I find it is easier when it is dealt with as a partnership, where you are in it TOGETHER not as someone not pulling their weight. Sometimes there is too much " we are individuals and everything should be 50/50 100% of the time or it is not working. You are a team and sometimes you have to take one for the team. If you see your partnership as a team and we survive or drown together resentment becomes less.

 

While I agree that it doesn't have to be 50/50 all the time, the thing I have the most trouble coming to terms with is that one person (the employed partner) has no control over the situation. That's where it becomes really unequal. You can help them find job postings and help with the resume but ultimately you have no direct control over the situation. But you pay half of the price. Especially if you have kids and a mortgage and a long term financial plan that's getting derailed.

 

I hate being disadvantaged by things I can't control. I'm used to controlling problems, not letting problems control me while I sit back and take it.

Link to comment
Share on other sites

The idea that you can control everything is an illusion. Give it up. It is never going to happen. People terrorize themselves with the idea that they are always going to control life. Life is what happens to you while you are busy making other plans. Now, that said, many times,yes you will have control. However life is not a straight uphill climb where everything works out. Some things will ALWAYS be outside your control.

Link to comment
Share on other sites

I actually eventually got divorced with this being one reason. My ex-husband got laid off and I was very supportive for a long time, but eventually discovered he actually enjoyed not working and wasn't making strong attempts to find work, and judged himself as 'too good' for most of the jobs he was qualified for. He enjoyed being unemployed to the point where he started to behave badly at work and I went thru several spells of unemployment with him, and him TRYING to lose his job or pressuring me to let him quit for this reason or that.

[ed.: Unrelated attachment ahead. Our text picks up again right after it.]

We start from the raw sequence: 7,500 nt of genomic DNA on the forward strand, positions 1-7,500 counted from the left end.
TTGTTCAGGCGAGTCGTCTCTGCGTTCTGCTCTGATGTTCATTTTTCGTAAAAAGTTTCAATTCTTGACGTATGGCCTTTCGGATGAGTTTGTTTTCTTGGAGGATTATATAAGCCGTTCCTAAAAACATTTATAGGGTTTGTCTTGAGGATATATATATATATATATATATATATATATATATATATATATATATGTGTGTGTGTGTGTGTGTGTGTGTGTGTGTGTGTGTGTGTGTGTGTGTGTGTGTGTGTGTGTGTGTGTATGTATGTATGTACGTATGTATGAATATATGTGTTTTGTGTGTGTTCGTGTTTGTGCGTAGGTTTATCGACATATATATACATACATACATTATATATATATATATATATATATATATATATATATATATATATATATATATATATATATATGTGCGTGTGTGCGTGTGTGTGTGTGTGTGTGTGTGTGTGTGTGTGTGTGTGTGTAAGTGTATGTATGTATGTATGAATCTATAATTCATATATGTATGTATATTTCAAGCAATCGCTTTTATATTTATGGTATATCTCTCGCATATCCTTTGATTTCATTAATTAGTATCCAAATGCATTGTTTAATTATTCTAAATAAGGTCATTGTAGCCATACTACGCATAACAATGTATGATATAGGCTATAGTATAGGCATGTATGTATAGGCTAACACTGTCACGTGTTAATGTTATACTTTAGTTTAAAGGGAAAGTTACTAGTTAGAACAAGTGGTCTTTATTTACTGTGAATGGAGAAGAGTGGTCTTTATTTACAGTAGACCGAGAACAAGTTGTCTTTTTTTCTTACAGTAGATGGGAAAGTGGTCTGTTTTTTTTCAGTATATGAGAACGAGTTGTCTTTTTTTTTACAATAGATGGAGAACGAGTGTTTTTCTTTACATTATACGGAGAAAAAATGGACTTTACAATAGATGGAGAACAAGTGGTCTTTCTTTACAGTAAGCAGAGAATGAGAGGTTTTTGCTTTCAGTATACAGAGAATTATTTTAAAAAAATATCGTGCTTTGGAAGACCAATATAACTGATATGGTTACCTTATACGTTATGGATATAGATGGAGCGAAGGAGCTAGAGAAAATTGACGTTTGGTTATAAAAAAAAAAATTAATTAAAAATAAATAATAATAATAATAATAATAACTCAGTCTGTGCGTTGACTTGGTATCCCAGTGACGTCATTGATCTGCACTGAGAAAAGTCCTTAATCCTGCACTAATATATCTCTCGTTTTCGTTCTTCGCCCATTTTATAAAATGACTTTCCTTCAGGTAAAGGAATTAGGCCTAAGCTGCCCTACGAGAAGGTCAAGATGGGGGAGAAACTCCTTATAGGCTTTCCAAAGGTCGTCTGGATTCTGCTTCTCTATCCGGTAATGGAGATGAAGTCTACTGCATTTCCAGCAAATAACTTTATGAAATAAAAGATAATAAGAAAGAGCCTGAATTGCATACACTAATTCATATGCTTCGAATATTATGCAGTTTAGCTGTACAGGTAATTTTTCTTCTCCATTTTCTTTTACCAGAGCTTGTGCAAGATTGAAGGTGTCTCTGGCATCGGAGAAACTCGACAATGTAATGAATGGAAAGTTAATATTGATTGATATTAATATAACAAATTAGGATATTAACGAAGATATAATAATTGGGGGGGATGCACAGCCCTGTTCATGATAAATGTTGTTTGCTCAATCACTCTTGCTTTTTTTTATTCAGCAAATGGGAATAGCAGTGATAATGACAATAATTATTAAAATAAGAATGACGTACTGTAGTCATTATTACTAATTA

It was one reason I eventually divorced him because he really just wanted a free ride on my income and to not work.

 

This unfortunately can happen a lot, where there are so many things to 'distract' and entertain a person these days (gaming, internet, social networks, entertainment DVDs/online etc.), that some people get a taste for being unemployed and will find ways to ensure their partner or someone else ends up supporting them.

 

So there is a big difference between someone who is unemployed thru no fault of their own and actively seeking any work they can find, vs. someone who is willing to be a slacker and let their partner bear the financial load in the relationship.

 

The professional advice is that if someone is really serious about working, if after a reasonable amount of time they can't obtain their 'dream job', they will take ANY job that they can find just to stay employed while looking for a better one. I've found that many people who say they 'can't find a job' view themselves as 'too good' to work a job that they see as lesser than their ideal job or 'beneath' them, meanwhile they sit around doing nothing while someone else supports them.